Posted by Nick Day on 06 Mar 2019
Year-end personal tax planning tips 2018/19
The last day of the 2018-19 UK tax year (5 April 2019) is looming large and for those who seek to be tax efficient, it is time to examine ways of potentially mitigating 2018-19 personal tax liabilities via year-end planning reviews.
Issues to consider include but are not limited to:
- Ensuring each spouse uses their full Personal Allowance for income tax purposes where possible. An annual income of less than currently £11,850 is not liable to tax. Spouses/civil partners should consider the possible transfer of income producing assets to ensure that Personal Allowances are not wasted.
- If a self-employed person or family company employs a spouse to assist in the running of the business, the spouse could be remunerated fairly to utilise the tax-free Personal Allowance. It is possible to set the earnings at a level whereby no tax or National Insurance Contributions will be due but entitlement to State Retirement Pension and other benefits is protected.
- Minor children are entitled to Personal Allowances. There are restrictions on the amount of income that a child can derive from a parent but gifts from other relatives can be considered. Junior Individual Savings Accounts (JISAs) can be funded by parents and the subscription limit is £4,260 for 2018-19. Teenaged children can be employed in family businesses providing legal restrictions and national minimum wage issues are taken into account.
- Pension contributions of up to £3,600 gross per year can be made by individuals with no taxable income. The net contribution after tax relief contributed at source by the UK Government would be just £2,880.
- The Annual Allowance (AA) for making tax-relievable pension contributions is £40,000, so consideration should be made to utilising the full AA for 2018-19 by 5 April 2019. It is also possible to carry forward unused AAs from the previous three tax years, so it may be possible to receive tax relief in the current tax year on contributions well in excess of £40,000 with a little planning. However, the AA for “high earners” (the definition is complicated but broadly, those with an annual “adjusted income” of between £150,000 and £210,000) is reduced to as little as £10,000 for 2018-19 so it is key for those individuals to review their contributions schedule thoroughly to avoid breaching this pensions savings limit and the additional tax charges that would result.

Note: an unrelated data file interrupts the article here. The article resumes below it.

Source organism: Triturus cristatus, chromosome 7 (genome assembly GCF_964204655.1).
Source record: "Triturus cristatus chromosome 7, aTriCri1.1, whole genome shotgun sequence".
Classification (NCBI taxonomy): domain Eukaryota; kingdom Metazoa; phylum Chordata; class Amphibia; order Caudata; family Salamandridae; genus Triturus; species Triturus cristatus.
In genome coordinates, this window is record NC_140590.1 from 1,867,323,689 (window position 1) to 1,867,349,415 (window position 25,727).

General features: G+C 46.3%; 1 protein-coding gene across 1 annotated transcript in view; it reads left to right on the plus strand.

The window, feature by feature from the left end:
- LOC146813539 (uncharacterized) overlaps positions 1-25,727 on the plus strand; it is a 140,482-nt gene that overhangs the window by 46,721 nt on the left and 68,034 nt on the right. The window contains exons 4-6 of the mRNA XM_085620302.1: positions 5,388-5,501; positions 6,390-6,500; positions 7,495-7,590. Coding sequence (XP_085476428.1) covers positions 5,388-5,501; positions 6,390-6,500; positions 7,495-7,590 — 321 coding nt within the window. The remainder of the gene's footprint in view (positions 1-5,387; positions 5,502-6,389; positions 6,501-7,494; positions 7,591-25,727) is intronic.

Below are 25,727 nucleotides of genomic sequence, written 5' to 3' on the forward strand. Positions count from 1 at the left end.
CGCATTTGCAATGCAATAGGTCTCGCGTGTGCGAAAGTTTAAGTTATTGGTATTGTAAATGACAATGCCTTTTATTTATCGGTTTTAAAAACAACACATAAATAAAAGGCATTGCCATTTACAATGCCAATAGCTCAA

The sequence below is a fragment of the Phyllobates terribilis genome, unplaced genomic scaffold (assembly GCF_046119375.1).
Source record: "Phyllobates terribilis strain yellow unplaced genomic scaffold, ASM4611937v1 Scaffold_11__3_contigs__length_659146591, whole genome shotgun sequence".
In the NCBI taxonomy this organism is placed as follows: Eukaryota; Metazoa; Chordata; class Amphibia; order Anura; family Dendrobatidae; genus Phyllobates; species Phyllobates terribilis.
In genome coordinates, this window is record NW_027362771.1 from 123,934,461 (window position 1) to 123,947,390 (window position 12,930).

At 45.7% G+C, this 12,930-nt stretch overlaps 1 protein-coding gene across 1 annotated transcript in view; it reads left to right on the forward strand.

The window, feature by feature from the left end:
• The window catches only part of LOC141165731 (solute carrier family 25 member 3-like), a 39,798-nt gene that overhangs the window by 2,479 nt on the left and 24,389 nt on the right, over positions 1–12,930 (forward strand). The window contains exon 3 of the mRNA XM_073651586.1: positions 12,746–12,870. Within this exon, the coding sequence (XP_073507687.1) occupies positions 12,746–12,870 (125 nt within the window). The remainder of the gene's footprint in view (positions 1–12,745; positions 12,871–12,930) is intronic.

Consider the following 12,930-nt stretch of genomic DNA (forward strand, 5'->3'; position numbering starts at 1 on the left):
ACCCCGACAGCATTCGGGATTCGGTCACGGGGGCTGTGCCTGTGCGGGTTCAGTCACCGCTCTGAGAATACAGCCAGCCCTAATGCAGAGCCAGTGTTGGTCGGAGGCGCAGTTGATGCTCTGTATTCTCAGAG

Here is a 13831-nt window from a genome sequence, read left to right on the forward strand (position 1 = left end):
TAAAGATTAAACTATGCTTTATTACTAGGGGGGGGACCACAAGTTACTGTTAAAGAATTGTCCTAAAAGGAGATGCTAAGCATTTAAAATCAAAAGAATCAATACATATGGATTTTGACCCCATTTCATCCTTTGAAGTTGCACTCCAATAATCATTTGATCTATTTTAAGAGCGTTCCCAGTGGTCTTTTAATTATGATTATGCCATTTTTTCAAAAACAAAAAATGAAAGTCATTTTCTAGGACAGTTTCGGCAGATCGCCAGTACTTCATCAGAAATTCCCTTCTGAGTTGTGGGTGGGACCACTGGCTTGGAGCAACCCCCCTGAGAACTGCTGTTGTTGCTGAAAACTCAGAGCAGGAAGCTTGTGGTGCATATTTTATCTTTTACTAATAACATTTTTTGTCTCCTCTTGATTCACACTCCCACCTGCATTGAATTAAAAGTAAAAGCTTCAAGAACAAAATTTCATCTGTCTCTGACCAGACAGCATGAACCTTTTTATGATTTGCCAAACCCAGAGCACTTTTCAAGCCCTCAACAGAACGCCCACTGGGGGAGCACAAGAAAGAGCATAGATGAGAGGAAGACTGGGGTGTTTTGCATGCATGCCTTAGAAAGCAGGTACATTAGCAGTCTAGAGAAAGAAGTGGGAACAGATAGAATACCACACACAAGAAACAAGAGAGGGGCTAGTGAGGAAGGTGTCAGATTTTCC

- The pension Life Time Allowance (LTA – the total amount of UK pension savings each individual is allowed to build up in their lifetime) is currently £1.03m although this limit increases to £1.055m from 6 April 2019 onwards.
- The “flexible draw down” pension rules allow individuals the opportunity to plan their affairs to manage the level of money they take from their pension pot to both minimise annual income tax liabilities and keep within the LTA. A review of what you could draw down as income from your pension funds before 6 April 2019 could prove worthwhile.
- The use of tax-favourable investments such as Individual Savings Accounts (ISAs), Enterprise Investment Schemes (EIS), Seed Enterprise Investment Schemes (SEIS), Social Investment Tax Relief (SITR) and Venture Capital Trusts (VCT) should be reviewed. Up to £20,000 per person (so up to £40,000 for a married couple) can be invested in an ISA for the 2018-19 year. Income tax relief on investments made into EIS, SEIS, SITR and VCT ranges from 30% to 50% within certain annual limits.
- Timing of income – taxable incomes may fluctuate from year to year as a result of one-off payments or changes in circumstances. Consideration should be given to the benefits of accelerating or deferring the taxation point of investment income, employment bonuses etc., and also to the timing of the payment of dividends paid out by family-owned companies.